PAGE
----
Map out your retirement's long term health care picture

While some want to "age in place" for as long as possible, there are other housing options should seniors want or need them.

While some want to “age in place” for as long as possible, there are other housing options should seniors want or need them.


Long-term health care, like any other part of life, requires a plan in order to be ready for anything that may happen, and to be comfortable.

While some want to “age in place” for as long as possible, there are other housing options should seniors want or need them. Poor health or health issues, disability, and lack of mobility can make it hard for some to stay in their longtime residence.

Seniors in the greater Houston area have excellent housing options, with many retirement communities that offer independent as well as assisted living, with a continuum of health care options available. There are also a growing number of apartments and homes geared for those age 55 and older.

“As a continuing care retirement community (CCRC), Eagle’s Trace provides residents with the benefit of an integrated health and wellness model that delivers convenient, personalized and high-quality care,” said Pamela Burgeson, director of sales for Eagle’s Trace. “Our residents gain a team of providers who specialize in senior health care and work seamlessly to support the well-being of each resident.

“Not only does our community feature an on-site medical center, a fitness center and wellness programs, but also assisted living, memory care, long-term care and rehabilitation neighborhoods should their needs ever change. This provides peace of mind and familiarity for residents and their family members.”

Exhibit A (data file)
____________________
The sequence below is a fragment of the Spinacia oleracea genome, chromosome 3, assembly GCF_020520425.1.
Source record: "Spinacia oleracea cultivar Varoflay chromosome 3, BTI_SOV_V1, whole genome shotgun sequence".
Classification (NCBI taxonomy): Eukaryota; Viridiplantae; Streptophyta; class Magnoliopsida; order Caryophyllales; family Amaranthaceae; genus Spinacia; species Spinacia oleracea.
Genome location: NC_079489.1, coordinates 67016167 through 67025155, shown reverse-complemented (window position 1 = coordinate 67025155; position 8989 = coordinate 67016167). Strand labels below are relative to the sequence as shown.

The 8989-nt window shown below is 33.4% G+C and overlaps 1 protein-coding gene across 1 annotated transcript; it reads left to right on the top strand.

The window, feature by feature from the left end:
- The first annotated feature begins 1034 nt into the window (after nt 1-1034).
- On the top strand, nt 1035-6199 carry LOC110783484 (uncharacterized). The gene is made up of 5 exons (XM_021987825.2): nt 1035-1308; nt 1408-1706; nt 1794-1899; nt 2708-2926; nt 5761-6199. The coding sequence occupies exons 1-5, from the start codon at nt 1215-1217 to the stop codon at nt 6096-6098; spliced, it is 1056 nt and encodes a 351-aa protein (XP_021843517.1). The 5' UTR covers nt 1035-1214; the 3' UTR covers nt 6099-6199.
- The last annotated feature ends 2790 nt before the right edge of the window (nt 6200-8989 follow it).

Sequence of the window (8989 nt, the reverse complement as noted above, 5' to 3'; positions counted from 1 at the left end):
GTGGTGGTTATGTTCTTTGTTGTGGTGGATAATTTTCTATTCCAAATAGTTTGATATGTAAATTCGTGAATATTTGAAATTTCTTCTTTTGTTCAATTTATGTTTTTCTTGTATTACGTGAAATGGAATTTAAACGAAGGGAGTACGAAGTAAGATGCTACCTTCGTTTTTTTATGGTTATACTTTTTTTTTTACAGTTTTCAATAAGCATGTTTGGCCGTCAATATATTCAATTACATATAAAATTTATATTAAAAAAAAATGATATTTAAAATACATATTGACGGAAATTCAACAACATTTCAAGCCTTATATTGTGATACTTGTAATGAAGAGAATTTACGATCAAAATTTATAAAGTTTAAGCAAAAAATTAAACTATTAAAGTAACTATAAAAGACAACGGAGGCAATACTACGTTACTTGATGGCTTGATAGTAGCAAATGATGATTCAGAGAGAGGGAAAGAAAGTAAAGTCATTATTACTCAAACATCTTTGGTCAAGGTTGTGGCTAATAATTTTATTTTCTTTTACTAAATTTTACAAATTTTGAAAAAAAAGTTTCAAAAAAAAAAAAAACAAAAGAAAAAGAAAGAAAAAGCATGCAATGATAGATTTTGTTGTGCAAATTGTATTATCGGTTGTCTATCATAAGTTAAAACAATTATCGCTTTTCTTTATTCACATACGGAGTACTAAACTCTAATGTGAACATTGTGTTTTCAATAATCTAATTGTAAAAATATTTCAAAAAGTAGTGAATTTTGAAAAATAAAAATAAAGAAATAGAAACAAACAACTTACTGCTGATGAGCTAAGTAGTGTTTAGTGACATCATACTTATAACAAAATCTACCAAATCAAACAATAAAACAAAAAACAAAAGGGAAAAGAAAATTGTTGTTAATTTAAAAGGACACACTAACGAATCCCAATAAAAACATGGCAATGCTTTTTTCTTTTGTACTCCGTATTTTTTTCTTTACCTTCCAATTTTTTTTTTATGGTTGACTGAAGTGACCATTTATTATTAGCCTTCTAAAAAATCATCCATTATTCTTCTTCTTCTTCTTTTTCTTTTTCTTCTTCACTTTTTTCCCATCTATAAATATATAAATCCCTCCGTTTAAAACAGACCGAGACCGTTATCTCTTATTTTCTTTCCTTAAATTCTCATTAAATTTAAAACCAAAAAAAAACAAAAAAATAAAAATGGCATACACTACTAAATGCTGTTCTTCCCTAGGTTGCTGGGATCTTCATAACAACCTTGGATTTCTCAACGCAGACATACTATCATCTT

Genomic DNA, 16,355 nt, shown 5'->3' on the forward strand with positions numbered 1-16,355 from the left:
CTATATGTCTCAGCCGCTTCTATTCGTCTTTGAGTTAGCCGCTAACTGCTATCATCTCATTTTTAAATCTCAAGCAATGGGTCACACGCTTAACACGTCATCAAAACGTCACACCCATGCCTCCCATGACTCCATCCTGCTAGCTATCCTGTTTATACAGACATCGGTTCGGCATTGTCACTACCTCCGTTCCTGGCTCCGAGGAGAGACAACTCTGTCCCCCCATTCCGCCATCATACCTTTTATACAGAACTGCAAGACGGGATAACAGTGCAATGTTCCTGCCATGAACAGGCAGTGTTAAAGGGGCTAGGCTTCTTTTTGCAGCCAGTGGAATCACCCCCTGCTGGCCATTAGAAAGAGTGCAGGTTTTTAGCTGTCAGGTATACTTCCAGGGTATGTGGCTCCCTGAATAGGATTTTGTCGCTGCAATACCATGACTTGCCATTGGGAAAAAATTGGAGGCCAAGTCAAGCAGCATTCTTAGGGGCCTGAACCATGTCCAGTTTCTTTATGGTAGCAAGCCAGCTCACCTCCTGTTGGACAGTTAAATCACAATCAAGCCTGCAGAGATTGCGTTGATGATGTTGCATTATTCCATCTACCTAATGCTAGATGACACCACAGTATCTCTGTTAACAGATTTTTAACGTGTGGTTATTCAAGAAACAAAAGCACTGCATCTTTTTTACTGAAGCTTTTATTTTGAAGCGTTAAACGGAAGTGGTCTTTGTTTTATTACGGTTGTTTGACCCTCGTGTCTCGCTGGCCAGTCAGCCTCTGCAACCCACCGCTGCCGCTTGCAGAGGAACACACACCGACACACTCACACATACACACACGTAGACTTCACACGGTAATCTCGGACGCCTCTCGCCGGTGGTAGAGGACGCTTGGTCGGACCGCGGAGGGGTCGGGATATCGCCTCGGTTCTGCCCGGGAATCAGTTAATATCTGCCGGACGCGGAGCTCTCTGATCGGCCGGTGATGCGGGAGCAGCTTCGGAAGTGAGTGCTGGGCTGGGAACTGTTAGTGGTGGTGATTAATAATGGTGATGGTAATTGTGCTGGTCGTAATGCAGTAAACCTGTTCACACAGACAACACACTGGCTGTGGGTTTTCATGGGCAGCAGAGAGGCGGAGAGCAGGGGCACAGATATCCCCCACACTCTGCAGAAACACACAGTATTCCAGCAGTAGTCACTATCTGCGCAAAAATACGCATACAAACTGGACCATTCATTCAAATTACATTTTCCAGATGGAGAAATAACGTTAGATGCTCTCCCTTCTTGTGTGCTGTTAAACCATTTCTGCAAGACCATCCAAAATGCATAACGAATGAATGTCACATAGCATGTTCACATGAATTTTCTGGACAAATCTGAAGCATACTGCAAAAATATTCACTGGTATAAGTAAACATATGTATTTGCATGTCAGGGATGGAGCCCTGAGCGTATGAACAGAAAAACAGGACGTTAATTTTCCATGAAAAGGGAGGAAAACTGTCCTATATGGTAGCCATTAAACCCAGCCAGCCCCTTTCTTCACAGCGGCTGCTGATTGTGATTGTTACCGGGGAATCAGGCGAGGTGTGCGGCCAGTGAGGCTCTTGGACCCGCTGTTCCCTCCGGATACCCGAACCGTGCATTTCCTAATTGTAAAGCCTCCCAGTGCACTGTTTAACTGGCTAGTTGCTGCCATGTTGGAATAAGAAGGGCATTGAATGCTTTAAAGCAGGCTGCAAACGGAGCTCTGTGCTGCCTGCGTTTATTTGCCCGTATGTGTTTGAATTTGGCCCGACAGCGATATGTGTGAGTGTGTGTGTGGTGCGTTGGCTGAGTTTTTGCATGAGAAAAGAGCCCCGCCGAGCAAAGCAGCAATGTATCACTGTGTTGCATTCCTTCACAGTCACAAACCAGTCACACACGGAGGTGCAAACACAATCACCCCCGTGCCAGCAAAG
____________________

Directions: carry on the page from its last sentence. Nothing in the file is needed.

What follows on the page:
Another option is The Buckingham, which is a CCRC with all levels of care; independent living, assisted living, memory support, skilled nursing and short-term rehabilitation.

“Seniors who choose to live in a community take the path of helping themselves age successfully. The Buckingham is a Masterpiece Living community and it is proven that our residents become stronger and more resilient,” said Pam Ortiz, sales counselor, The Buckingham. “We support our residents by providing health clinics, training, and lifestyle and mobility reviews. These tools are used to gauge improvements or decline. We then set action plans for improvement. Finding the proper level of care can benefit those with health concerns. The goal is to help them live the best years of their lives.”

Aging in place

For those who a plan to “age in place” within their homes, to be safe, it’s helpful to go through the home, identify potential problems, and make any needed modifications. Keep in mind that The National Institute on Aging says six out of 10 falls occur at home.

For example, residents can change knobs on doors and cabinets to levers, and remove rugs to reduce the risk of tripping and falling, both in the main areas and baths. It’s also wise to install grab bars in the bathroom around the tub/shower area.

Community option

Retirement communities ultimately can help seniors stay very active, healthy, and independent longer. Friendships are especially important to seniors, who may be more vulnerable to loneliness. At senior living communities, seniors can build relationships and enjoy the benefits.

It’s possible that someone could initially move into the independent living section of a facility and eventually move to the assisted living section later. This provides a feeling of continuity for residents.